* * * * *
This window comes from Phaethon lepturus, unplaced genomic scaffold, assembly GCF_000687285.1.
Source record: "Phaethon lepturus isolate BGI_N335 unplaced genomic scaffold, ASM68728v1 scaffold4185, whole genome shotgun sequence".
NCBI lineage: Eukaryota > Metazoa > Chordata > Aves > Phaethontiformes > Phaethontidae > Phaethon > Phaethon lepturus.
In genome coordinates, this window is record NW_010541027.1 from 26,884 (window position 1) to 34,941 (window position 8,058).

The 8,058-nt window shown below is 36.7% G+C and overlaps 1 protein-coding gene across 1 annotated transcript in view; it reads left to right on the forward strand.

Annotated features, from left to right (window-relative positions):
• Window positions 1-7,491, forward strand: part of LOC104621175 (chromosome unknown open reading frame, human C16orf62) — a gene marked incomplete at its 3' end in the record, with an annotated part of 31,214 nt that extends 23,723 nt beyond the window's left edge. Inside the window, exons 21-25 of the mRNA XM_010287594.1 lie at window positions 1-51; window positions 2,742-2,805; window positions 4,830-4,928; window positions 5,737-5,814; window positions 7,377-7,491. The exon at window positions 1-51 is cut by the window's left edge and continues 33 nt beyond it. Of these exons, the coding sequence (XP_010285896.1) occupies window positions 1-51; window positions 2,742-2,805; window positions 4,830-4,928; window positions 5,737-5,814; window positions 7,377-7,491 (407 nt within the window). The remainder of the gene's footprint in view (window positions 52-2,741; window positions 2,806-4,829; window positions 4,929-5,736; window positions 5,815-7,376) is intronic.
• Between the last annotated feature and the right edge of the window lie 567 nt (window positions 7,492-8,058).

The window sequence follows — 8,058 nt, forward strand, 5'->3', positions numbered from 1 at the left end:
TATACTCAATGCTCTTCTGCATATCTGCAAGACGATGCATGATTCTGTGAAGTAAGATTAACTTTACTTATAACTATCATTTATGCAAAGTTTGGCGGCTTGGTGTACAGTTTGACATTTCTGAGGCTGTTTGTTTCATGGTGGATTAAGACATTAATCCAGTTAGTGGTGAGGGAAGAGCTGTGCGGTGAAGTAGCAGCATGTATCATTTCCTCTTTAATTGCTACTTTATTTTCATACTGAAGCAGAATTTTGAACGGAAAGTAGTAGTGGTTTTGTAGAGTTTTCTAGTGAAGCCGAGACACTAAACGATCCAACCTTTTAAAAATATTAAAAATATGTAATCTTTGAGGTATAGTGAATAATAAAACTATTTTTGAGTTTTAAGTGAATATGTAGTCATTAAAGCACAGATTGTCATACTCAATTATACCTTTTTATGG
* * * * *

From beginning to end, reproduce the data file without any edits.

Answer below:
This window comes from Phaethon lepturus, unplaced genomic scaffold, assembly GCF_000687285.1.
Source record: "Phaethon lepturus isolate BGI_N335 unplaced genomic scaffold, ASM68728v1 scaffold4185, whole genome shotgun sequence".
NCBI lineage: Eukaryota > Metazoa > Chordata > Aves > Phaethontiformes > Phaethontidae > Phaethon > Phaethon lepturus.
In genome coordinates, this window is record NW_010541027.1 from 26,884 (window position 1) to 34,941 (window position 8,058).

The 8,058-nt window shown below is 36.7% G+C and overlaps 1 protein-coding gene across 1 annotated transcript in view; it reads left to right on the forward strand.

Annotated features, from left to right (window-relative positions):
• Window positions 1-7,491, forward strand: part of LOC104621175 (chromosome unknown open reading frame, human C16orf62) — a gene marked incomplete at its 3' end in the record, with an annotated part of 31,214 nt that extends 23,723 nt beyond the window's left edge. Inside the window, exons 21-25 of the mRNA XM_010287594.1 lie at window positions 1-51; window positions 2,742-2,805; window positions 4,830-4,928; window positions 5,737-5,814; window positions 7,377-7,491. The exon at window positions 1-51 is cut by the window's left edge and continues 33 nt beyond it. Of these exons, the coding sequence (XP_010285896.1) occupies window positions 1-51; window positions 2,742-2,805; window positions 4,830-4,928; window positions 5,737-5,814; window positions 7,377-7,491 (407 nt within the window). The remainder of the gene's footprint in view (window positions 52-2,741; window positions 2,806-4,829; window positions 4,929-5,736; window positions 5,815-7,376) is intronic.
• Between the last annotated feature and the right edge of the window lie 567 nt (window positions 7,492-8,058).

The window sequence follows — 8,058 nt, forward strand, 5'->3', positions numbered from 1 at the left end:
TATACTCAATGCTCTTCTGCATATCTGCAAGACGATGCATGATTCTGTGAAGTAAGATTAACTTTACTTATAACTATCATTTATGCAAAGTTTGGCGGCTTGGTGTACAGTTTGACATTTCTGAGGCTGTTTGTTTCATGGTGGATTAAGACATTAATCCAGTTAGTGGTGAGGGAAGAGCTGTGCGGTGAAGTAGCAGCATGTATCATTTCCTCTTTAATTGCTACTTTATTTTCATACTGAAGCAGAATTTTGAACGGAAAGTAGTAGTGGTTTTGTAGAGTTTTCTAGTGAAGCCGAGACACTAAACGATCCAACCTTTTAAAAATATTAAAAATATGTAATCTTTGAGGTATAGTGAATAATAAAACTATTTTTGAGTTTTAAGTGAATATGTAGTCATTAAAGCACAGATTGTCATACTCAATTATACCTTTTTATGG